A Daily Regimen for Healthy Digestive and Immune Systems
Mar 03, 2014 12:48PM
By Amy Lichonczak, BCND
The terms “allergies” and “food sensitivities” are often used interchangeably; yet there are differences between them. The traditional medical definition of an allergy is an immune response in which the body produces antibodies. Food sensitivities are reactions to foods that may or may not have the same immune system response, nor do they normally show up during formal allergy testing. Sensitivity reactions are often worsened as a result of the digestive system not working properly due to inflammation, overgrowth of bacteria or yeast or leaky gut issues.
The airways and intestines are the most susceptible to allergic reactions, making the nutritional impact of food sensitivies even more demanding on the digestive system. Consuming inflammatory foods can trigger both allergic and inflammatory responses. Research shows that the most inflammatory foods include cooked tomatoes, bell peppers, onions, eggplants, white potatoes, most mushrooms, dairy and peanuts. Inflammation from eating these foods increases the likelihood of malabsorption and nutritional deficiencies.
Building a healthy digestive system is the best way to handle food sensitivities, especially if the food is difficult to avoid. Recommendations include choosing organic foods whenever possible; washing fruits and vegetables properly; taking digestive enzymes with every meal, as well as a good multivitamin once per day; and taking probiotics once or twice daily. Most parents are unaware that yogurt alone is usually not enough and they should provide their children with probiotics on a daily basis. Taking probiotics after the use of antibiotics is especially important to restore healthy flora. These simple additions offer the best long-term digestive system support for any age. Probiotics, digestive enzymes and multivitamins all come in forms for children, from liquid to chewable to vegan capsules.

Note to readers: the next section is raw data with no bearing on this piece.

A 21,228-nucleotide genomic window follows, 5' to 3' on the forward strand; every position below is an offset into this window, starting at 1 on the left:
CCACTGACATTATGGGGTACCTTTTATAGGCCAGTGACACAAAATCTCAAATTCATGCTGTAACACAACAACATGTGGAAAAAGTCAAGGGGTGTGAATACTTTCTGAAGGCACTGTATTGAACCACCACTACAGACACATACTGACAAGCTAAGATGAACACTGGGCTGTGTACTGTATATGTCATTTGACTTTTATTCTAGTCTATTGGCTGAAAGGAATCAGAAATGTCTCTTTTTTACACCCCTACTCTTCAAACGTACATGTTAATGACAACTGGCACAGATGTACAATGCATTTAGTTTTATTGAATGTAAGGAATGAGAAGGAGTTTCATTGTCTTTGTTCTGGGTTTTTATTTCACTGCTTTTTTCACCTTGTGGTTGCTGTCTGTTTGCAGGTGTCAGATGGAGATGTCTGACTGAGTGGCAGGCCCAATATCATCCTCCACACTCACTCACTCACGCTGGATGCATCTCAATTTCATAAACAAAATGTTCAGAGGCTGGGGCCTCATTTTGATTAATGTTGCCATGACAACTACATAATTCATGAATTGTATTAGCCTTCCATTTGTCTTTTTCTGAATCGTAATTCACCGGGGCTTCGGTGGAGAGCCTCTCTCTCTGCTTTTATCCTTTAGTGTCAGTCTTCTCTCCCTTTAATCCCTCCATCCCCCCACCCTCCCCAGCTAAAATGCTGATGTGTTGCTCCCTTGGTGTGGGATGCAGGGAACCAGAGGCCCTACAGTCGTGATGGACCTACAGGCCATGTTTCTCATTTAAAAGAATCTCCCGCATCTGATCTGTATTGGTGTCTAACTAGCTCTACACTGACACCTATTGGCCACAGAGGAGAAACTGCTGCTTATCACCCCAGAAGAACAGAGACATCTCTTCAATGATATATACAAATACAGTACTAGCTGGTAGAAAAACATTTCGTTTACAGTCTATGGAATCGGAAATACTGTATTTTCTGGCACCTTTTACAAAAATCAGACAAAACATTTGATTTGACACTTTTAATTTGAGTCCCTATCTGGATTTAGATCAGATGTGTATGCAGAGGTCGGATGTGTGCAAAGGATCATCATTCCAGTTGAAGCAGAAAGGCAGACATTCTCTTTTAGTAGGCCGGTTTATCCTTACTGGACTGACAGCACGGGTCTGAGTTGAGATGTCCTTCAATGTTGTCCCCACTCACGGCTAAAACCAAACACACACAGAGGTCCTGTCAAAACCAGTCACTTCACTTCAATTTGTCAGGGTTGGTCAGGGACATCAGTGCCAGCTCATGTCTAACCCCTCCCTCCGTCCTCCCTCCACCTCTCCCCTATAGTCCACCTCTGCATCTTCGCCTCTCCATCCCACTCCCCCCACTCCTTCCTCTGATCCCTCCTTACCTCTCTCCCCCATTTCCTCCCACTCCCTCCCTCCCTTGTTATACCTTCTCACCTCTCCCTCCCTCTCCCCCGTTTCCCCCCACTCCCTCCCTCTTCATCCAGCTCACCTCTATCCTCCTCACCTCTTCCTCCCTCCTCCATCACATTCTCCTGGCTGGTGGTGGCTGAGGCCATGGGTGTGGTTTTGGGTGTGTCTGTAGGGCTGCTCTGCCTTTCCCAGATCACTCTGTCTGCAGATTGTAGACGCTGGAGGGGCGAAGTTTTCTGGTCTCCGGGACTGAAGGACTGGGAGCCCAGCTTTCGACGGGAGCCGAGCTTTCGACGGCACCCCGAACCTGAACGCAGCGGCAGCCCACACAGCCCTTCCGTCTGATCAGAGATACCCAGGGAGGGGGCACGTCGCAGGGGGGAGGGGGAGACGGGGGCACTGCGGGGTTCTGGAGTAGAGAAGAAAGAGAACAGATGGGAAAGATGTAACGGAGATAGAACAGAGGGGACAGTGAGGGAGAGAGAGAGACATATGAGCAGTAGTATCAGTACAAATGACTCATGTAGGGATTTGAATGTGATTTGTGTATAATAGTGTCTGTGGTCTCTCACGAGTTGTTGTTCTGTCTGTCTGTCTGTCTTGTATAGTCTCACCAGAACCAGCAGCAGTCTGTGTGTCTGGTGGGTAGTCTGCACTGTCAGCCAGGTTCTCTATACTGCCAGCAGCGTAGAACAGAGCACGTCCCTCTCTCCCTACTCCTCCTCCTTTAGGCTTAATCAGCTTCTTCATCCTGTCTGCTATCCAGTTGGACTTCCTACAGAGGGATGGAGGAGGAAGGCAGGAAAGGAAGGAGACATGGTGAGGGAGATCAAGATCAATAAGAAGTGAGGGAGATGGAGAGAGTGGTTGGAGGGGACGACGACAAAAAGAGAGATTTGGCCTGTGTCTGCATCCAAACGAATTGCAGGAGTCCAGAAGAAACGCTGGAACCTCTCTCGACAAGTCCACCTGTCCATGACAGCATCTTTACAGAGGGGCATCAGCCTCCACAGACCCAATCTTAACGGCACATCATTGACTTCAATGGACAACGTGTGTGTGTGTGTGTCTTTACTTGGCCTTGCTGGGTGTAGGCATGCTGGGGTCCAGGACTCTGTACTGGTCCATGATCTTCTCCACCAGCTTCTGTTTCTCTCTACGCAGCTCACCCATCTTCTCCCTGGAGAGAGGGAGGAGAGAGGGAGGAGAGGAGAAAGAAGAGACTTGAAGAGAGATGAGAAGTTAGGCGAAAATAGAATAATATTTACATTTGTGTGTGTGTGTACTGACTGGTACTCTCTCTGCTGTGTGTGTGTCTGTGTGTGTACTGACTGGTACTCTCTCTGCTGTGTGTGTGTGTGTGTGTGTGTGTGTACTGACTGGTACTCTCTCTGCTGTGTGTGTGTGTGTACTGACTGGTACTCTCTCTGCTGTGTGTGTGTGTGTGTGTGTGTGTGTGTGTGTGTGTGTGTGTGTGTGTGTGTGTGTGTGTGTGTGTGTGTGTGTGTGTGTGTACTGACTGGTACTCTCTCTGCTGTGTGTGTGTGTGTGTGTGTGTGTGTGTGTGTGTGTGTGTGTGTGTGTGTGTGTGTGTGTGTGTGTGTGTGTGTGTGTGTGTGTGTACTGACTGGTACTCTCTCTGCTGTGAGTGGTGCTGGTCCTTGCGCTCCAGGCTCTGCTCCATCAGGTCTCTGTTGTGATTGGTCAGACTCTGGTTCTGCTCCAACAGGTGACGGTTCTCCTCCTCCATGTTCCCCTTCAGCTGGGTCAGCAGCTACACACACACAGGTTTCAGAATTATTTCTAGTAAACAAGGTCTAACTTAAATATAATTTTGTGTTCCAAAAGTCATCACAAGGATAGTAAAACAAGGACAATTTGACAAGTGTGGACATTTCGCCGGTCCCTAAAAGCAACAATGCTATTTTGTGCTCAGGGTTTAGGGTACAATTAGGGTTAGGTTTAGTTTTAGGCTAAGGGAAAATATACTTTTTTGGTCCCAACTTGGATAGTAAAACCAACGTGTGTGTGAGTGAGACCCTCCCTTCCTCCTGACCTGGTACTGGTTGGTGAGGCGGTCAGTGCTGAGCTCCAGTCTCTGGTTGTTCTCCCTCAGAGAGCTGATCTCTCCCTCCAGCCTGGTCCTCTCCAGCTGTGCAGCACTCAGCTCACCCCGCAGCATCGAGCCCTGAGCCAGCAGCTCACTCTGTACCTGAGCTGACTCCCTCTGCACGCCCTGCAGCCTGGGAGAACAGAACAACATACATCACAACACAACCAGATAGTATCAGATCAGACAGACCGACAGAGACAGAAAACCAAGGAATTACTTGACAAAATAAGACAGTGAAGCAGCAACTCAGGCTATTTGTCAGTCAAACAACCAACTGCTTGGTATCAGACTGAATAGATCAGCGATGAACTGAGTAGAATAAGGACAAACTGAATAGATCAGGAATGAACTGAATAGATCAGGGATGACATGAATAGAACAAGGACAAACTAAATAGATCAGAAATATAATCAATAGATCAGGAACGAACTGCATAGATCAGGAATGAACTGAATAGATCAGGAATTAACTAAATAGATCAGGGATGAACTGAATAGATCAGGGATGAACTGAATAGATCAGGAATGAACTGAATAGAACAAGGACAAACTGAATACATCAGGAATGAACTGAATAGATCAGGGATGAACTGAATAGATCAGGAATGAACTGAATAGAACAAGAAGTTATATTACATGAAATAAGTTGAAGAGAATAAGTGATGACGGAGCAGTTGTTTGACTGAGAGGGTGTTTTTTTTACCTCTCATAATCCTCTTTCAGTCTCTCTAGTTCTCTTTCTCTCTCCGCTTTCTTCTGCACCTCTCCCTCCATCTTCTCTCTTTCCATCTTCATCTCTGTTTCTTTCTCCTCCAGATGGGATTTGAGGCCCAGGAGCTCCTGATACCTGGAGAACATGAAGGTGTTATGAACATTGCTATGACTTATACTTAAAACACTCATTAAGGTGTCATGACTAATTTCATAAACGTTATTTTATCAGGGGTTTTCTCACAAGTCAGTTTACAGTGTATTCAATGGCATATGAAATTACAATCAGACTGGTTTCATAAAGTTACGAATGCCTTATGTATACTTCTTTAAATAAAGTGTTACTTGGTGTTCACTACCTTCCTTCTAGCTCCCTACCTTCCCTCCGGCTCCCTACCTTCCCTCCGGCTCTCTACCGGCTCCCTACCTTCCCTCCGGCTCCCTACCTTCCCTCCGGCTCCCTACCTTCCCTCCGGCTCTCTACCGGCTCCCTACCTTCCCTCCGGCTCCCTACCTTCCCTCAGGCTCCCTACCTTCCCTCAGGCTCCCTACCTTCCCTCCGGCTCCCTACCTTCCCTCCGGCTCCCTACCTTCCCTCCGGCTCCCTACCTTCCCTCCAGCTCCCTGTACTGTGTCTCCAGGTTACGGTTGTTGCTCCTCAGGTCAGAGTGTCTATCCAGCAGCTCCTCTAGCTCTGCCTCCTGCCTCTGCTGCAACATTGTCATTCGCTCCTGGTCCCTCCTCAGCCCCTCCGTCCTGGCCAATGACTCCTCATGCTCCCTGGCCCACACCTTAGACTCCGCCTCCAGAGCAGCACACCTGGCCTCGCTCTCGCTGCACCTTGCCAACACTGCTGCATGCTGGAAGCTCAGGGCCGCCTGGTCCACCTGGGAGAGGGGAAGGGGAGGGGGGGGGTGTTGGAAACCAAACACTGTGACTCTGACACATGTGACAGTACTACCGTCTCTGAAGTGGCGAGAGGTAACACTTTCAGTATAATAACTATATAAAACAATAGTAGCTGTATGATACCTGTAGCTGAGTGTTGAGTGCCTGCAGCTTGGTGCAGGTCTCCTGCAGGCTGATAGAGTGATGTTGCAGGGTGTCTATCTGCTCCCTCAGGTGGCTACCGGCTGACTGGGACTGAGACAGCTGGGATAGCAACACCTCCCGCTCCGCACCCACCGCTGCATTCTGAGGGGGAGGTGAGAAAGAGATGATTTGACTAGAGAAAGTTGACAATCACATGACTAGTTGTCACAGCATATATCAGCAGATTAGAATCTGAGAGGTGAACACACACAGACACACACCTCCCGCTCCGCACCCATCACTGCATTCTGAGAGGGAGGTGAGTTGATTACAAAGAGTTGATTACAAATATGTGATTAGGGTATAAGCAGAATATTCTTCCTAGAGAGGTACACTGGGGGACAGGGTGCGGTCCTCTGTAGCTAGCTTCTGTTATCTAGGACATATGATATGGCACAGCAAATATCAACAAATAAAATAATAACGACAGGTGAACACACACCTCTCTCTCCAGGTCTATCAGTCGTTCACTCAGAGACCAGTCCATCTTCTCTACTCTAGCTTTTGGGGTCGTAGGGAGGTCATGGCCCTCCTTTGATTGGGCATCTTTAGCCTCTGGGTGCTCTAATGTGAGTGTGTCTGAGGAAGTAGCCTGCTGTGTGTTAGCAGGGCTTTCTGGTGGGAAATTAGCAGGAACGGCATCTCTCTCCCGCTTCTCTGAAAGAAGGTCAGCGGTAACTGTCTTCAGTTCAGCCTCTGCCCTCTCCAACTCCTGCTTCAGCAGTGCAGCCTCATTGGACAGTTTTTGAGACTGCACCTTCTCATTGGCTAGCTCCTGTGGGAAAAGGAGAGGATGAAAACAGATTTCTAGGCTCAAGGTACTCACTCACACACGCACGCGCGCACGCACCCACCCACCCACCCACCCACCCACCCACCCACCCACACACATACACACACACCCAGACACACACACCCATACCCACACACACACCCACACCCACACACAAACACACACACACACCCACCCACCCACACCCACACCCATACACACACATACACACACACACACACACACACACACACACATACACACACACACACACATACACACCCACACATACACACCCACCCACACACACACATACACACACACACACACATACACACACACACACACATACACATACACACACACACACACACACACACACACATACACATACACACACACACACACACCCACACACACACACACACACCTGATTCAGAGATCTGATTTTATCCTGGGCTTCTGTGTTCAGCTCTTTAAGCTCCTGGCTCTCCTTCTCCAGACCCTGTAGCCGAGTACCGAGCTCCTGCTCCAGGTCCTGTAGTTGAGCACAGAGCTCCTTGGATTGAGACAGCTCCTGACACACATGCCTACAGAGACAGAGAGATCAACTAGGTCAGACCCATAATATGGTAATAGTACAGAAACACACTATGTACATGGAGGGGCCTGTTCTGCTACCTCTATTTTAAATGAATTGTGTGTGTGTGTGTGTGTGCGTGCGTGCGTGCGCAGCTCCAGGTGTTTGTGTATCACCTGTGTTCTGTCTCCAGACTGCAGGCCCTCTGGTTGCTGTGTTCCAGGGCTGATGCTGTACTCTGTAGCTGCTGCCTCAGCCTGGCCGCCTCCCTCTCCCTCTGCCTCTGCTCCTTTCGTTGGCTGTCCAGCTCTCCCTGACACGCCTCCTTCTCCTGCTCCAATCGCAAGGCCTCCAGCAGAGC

As soon as children complain of a tummy ache, give them a digestive enzyme. After 10 minutes, ask them how they feel; nine times out of ten, they are feeling better and nothing else is needed. Continuing this regimen will significantly improve the immune system, virtually eliminating sick days.
Amy Lichonczak is an ANMCB Board Certified Naturopathic Doctor with a private practice in the Richmond Business and Medical Park, Bremo Rd., Ste. 111, and consultations available in Charlottesville and Fredericksburg. For more information, call 804-740-4325 or visit APlace4U2Heal.com.